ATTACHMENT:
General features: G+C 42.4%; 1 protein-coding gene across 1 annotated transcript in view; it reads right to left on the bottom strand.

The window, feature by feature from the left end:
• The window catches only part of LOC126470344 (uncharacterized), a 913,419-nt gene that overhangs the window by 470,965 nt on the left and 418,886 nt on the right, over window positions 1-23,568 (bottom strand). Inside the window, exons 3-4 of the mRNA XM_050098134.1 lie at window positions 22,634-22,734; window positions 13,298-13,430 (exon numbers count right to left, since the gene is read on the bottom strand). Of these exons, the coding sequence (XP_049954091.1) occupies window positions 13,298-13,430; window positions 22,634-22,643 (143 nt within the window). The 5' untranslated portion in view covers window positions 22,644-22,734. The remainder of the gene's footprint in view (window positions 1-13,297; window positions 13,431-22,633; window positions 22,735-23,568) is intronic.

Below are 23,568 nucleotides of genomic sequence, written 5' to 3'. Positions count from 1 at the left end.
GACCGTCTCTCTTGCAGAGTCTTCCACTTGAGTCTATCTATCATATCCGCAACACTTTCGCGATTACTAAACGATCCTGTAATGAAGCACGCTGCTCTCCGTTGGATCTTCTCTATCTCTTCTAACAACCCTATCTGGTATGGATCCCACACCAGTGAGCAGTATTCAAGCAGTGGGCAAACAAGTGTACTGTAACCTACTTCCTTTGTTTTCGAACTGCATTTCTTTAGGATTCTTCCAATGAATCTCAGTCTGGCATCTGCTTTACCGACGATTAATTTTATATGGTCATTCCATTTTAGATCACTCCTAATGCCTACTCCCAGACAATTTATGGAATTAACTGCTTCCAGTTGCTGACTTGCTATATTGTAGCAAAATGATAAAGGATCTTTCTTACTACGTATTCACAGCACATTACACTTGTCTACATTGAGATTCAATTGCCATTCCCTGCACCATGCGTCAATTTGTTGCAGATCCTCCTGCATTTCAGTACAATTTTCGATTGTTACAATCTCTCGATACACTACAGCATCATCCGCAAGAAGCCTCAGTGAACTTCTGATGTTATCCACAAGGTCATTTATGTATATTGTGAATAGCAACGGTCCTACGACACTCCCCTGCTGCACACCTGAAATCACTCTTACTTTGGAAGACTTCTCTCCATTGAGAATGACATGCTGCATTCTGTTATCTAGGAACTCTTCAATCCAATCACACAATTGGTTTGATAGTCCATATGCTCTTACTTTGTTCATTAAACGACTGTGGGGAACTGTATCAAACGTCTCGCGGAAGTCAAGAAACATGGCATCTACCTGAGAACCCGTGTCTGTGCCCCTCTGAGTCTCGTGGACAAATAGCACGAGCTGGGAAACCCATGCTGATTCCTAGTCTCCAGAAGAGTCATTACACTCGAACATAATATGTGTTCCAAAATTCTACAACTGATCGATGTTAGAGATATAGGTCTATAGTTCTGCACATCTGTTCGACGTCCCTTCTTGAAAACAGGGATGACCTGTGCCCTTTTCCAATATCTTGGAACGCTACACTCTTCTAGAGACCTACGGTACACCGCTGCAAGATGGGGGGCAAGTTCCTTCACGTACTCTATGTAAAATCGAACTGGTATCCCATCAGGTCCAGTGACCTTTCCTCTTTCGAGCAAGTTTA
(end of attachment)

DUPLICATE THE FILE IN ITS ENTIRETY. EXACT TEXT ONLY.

General features: G+C 42.4%; 1 protein-coding gene across 1 annotated transcript in view; it reads right to left on the bottom strand.

The window, feature by feature from the left end:
• The window catches only part of LOC126470344 (uncharacterized), a 913,419-nt gene that overhangs the window by 470,965 nt on the left and 418,886 nt on the right, over window positions 1-23,568 (bottom strand). Inside the window, exons 3-4 of the mRNA XM_050098134.1 lie at window positions 22,634-22,734; window positions 13,298-13,430 (exon numbers count right to left, since the gene is read on the bottom strand). Of these exons, the coding sequence (XP_049954091.1) occupies window positions 13,298-13,430; window positions 22,634-22,643 (143 nt within the window). The 5' untranslated portion in view covers window positions 22,644-22,734. The remainder of the gene's footprint in view (window positions 1-13,297; window positions 13,431-22,633; window positions 22,735-23,568) is intronic.

Below are 23,568 nucleotides of genomic sequence, written 5' to 3'. Positions count from 1 at the left end.
GACCGTCTCTCTTGCAGAGTCTTCCACTTGAGTCTATCTATCATATCCGCAACACTTTCGCGATTACTAAACGATCCTGTAATGAAGCACGCTGCTCTCCGTTGGATCTTCTCTATCTCTTCTAACAACCCTATCTGGTATGGATCCCACACCAGTGAGCAGTATTCAAGCAGTGGGCAAACAAGTGTACTGTAACCTACTTCCTTTGTTTTCGAACTGCATTTCTTTAGGATTCTTCCAATGAATCTCAGTCTGGCATCTGCTTTACCGACGATTAATTTTATATGGTCATTCCATTTTAGATCACTCCTAATGCCTACTCCCAGACAATTTATGGAATTAACTGCTTCCAGTTGCTGACTTGCTATATTGTAGCAAAATGATAAAGGATCTTTCTTACTACGTATTCACAGCACATTACACTTGTCTACATTGAGATTCAATTGCCATTCCCTGCACCATGCGTCAATTTGTTGCAGATCCTCCTGCATTTCAGTACAATTTTCGATTGTTACAATCTCTCGATACACTACAGCATCATCCGCAAGAAGCCTCAGTGAACTTCTGATGTTATCCACAAGGTCATTTATGTATATTGTGAATAGCAACGGTCCTACGACACTCCCCTGCTGCACACCTGAAATCACTCTTACTTTGGAAGACTTCTCTCCATTGAGAATGACATGCTGCATTCTGTTATCTAGGAACTCTTCAATCCAATCACACAATTGGTTTGATAGTCCATATGCTCTTACTTTGTTCATTAAACGACTGTGGGGAACTGTATCAAACGTCTCGCGGAAGTCAAGAAACATGGCATCTACCTGAGAACCCGTGTCTGTGCCCCTCTGAGTCTCGTGGACAAATAGCACGAGCTGGGAAACCCATGCTGATTCCTAGTCTCCAGAAGAGTCATTACACTCGAACATAATATGTGTTCCAAAATTCTACAACTGATCGATGTTAGAGATATAGGTCTATAGTTCTGCACATCTGTTCGACGTCCCTTCTTGAAAACAGGGATGACCTGTGCCCTTTTCCAATATCTTGGAACGCTACACTCTTCTAGAGACCTACGGTACACCGCTGCAAGATGGGGGGCAAGTTCCTTCACGTACTCTATGTAAAATCGAACTGGTATCCCATCAGGTCCAGTGACCTTTCCTCTTTCGAGCAAGTTTA